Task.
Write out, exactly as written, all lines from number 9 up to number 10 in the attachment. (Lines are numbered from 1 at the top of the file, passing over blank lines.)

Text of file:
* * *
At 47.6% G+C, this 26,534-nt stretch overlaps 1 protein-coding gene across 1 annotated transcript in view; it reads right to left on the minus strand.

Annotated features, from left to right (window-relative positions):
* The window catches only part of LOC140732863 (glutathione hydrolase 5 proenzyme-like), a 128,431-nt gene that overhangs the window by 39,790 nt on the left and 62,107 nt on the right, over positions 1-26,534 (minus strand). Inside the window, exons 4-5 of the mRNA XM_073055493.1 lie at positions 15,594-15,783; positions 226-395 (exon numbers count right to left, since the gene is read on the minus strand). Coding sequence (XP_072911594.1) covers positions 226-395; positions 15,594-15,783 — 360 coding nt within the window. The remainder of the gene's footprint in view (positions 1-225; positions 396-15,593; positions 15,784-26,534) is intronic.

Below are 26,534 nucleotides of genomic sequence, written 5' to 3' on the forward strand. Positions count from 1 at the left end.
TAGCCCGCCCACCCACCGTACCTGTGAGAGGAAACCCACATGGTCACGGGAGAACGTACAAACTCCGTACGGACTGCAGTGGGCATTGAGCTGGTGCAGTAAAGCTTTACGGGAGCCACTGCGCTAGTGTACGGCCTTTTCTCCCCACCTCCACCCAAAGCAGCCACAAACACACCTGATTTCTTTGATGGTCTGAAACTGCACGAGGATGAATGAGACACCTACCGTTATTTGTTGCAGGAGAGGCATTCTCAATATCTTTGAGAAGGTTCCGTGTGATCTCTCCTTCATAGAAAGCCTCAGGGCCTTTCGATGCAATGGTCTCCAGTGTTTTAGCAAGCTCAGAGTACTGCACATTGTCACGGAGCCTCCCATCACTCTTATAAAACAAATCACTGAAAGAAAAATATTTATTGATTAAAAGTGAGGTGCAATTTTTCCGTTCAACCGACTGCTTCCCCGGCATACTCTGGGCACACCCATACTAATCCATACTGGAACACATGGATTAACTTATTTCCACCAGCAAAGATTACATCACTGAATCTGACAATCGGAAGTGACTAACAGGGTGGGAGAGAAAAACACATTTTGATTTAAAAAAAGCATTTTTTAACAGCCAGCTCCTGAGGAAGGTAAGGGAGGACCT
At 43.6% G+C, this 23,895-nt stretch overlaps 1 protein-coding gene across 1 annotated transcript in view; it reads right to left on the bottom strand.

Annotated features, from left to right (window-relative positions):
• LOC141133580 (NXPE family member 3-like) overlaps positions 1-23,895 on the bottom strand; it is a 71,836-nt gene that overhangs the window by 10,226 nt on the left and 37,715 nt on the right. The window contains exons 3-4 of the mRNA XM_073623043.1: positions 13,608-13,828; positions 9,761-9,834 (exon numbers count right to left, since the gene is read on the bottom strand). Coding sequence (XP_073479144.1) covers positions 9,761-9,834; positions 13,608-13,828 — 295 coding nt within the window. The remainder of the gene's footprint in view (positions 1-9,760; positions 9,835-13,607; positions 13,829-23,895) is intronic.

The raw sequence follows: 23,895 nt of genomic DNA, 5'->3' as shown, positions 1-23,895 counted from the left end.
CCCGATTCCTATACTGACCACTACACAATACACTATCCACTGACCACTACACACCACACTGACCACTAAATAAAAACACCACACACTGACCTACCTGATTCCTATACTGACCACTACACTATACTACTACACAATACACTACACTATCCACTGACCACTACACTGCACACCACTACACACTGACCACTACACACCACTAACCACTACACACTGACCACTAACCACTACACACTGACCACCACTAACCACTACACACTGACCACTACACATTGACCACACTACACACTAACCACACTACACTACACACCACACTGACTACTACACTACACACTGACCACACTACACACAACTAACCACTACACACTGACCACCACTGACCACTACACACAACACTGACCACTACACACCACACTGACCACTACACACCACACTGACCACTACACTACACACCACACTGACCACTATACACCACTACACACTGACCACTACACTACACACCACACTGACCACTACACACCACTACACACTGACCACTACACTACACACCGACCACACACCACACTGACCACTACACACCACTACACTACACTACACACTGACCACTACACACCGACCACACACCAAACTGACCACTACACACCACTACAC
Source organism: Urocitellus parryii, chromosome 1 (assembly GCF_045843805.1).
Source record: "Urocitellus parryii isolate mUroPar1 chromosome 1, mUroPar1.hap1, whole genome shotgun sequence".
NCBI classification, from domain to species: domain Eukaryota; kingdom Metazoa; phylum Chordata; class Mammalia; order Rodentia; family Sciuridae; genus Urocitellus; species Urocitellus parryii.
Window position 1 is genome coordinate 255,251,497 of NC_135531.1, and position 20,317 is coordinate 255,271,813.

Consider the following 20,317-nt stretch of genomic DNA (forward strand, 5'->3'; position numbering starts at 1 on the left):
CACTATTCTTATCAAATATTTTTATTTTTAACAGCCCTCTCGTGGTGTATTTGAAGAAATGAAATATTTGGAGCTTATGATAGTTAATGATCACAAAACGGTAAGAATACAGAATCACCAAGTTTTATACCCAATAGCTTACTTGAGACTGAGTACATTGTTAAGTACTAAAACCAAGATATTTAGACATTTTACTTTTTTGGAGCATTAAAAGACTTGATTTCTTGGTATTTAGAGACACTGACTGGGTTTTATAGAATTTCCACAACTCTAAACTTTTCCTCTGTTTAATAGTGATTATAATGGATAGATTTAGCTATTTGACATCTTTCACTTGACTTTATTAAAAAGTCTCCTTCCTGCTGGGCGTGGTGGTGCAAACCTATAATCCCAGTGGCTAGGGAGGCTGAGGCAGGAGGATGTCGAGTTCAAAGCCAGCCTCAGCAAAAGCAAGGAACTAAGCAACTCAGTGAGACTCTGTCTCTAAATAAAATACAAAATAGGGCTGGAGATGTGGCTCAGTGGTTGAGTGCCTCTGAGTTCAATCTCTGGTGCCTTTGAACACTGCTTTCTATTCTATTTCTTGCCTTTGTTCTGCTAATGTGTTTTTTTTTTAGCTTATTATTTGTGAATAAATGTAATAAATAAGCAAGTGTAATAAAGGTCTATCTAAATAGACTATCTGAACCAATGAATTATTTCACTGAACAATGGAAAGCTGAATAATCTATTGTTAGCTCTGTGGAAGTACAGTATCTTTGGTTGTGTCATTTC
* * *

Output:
The raw sequence follows: 23,895 nt of genomic DNA, 5'->3' as shown, positions 1-23,895 counted from the left end.
CCCGATTCCTATACTGACCACTACACAATACACTATCCACTGACCACTACACACCACACTGACCACTAAATAAAAACACCACACACTGACCTACCTGATTCCTATACTGACCACTACACTATACTACTACACAATACACTACACTATCCACTGACCACTACACTGCACACCACTACACACTGACCACTACACACCACTAACCACTACACACTGACCACTAACCACTACACACTGACCACCACTAACCACTACACACTGACCACTACACATTGACCACACTACACACTAACCACACTACACTACACACCACACTGACTACTACACTACACACTGACCACACTACACACAACTAACCACTACACACTGACCACCACTGACCACTACACACAACACTGACCACTACACACCACACTGACCACTACACACCACACTGACCACTACACTACACACCACACTGACCACTATACACCACTACACACTGACCACTACACTACACACCACACTGACCACTACACACCACTACACACTGACCACTACACTACACACCGACCACACACCACACTGACCACTACACACCACTACACTACACTACACACTGACCACTACACACCGACCACACACCAAACTGACCACTACACACCACTACAC